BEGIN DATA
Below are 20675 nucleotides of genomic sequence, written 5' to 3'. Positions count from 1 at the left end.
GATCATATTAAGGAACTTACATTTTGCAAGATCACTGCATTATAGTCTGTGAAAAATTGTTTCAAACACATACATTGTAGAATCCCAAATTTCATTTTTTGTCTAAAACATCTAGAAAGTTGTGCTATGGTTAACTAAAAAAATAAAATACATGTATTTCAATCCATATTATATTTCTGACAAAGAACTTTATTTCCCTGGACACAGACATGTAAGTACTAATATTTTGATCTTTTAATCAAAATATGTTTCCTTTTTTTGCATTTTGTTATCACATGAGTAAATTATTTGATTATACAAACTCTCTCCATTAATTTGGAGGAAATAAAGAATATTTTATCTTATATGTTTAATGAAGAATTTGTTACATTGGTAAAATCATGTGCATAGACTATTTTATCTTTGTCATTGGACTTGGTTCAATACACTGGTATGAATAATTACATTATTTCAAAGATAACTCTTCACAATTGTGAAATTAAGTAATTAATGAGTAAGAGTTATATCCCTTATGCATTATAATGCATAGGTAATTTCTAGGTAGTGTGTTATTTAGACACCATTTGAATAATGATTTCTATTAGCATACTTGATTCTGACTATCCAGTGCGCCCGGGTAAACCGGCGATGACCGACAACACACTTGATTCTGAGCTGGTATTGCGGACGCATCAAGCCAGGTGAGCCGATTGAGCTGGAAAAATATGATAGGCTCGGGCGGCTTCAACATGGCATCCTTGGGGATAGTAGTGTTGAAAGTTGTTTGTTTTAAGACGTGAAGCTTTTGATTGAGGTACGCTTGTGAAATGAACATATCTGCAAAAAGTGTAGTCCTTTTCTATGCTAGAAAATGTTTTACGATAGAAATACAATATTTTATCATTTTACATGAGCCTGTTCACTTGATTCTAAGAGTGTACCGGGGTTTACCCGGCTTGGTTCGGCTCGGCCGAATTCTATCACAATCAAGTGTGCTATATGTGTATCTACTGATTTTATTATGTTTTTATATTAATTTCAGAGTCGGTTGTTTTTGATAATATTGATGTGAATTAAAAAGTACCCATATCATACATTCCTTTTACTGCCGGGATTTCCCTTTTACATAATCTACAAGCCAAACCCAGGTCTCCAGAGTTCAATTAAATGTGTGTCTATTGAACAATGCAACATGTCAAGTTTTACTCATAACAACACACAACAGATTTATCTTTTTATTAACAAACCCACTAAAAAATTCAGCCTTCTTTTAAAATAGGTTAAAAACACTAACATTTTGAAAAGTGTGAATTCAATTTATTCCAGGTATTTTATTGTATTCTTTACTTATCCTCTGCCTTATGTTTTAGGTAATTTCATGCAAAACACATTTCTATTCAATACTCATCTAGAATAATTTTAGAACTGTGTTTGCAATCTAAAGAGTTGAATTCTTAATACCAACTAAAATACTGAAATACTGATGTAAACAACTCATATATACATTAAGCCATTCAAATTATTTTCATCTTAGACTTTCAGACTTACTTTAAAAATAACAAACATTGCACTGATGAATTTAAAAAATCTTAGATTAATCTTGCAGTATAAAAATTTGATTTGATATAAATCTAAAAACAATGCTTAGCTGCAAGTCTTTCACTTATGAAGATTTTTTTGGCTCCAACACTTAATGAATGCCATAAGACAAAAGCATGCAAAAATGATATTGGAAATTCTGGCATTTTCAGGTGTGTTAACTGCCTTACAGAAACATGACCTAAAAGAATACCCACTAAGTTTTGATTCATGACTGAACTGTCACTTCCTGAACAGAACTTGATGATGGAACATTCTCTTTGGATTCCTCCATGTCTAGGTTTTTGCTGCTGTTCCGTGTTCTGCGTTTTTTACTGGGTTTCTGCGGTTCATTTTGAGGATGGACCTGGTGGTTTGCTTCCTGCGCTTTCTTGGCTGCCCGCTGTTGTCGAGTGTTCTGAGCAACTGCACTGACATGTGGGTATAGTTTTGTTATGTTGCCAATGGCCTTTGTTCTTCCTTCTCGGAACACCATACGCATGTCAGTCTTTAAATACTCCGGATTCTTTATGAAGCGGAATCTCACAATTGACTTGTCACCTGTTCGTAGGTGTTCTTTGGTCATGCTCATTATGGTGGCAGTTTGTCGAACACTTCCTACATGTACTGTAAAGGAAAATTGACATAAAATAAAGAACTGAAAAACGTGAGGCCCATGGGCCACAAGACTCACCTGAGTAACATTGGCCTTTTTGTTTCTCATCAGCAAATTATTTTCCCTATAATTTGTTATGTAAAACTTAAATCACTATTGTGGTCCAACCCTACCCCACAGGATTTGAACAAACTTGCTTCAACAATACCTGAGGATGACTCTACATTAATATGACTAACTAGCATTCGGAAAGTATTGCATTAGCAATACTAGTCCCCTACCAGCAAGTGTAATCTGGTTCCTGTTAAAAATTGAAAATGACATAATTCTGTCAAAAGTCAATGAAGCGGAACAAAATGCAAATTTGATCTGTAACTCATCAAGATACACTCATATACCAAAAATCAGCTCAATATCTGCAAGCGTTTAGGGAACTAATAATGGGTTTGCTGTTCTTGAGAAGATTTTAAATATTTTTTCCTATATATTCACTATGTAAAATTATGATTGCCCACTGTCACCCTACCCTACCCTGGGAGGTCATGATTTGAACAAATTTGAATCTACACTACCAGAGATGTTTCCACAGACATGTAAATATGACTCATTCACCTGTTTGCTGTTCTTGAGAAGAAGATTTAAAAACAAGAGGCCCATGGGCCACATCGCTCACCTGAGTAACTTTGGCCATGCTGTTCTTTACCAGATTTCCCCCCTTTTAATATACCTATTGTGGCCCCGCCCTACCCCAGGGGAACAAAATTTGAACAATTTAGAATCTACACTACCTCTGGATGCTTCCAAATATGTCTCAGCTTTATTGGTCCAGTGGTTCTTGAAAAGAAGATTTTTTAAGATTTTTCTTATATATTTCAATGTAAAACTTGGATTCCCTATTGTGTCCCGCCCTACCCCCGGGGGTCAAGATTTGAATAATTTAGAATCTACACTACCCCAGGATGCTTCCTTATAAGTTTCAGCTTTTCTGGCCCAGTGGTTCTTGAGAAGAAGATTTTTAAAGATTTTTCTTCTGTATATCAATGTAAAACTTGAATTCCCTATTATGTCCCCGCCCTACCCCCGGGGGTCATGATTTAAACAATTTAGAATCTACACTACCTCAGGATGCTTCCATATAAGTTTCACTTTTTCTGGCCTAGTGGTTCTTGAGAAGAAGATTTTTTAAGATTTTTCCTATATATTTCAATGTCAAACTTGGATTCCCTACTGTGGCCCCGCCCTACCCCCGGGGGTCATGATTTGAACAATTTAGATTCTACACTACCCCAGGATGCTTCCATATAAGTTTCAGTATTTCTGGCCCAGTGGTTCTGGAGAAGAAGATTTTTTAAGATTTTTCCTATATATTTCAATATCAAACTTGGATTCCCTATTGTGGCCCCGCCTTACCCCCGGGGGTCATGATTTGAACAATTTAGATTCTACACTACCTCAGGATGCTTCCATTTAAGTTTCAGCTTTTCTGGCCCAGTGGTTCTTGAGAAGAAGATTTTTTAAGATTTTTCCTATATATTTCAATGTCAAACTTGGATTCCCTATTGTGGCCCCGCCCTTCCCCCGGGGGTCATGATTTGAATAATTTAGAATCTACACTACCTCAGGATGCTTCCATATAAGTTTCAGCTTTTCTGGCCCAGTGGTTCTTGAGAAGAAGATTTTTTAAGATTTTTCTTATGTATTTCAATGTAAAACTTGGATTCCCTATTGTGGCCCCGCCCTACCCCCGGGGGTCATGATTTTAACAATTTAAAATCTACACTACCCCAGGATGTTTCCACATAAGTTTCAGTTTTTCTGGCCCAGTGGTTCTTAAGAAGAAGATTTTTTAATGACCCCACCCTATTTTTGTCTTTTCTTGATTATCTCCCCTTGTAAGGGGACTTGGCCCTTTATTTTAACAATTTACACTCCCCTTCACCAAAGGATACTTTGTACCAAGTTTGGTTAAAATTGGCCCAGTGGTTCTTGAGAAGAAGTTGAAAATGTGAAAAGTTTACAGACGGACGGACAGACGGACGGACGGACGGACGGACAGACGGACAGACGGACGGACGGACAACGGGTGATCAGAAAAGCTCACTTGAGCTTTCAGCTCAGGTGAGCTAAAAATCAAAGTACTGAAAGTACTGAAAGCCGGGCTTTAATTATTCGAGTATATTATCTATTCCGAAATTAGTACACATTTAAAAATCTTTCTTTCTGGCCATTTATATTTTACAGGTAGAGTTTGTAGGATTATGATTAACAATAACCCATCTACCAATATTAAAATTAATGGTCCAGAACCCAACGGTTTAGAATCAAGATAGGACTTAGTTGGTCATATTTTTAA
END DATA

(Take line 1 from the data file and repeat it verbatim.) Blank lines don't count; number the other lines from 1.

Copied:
Below are 20675 nucleotides of genomic sequence, written 5' to 3'. Positions count from 1 at the left end.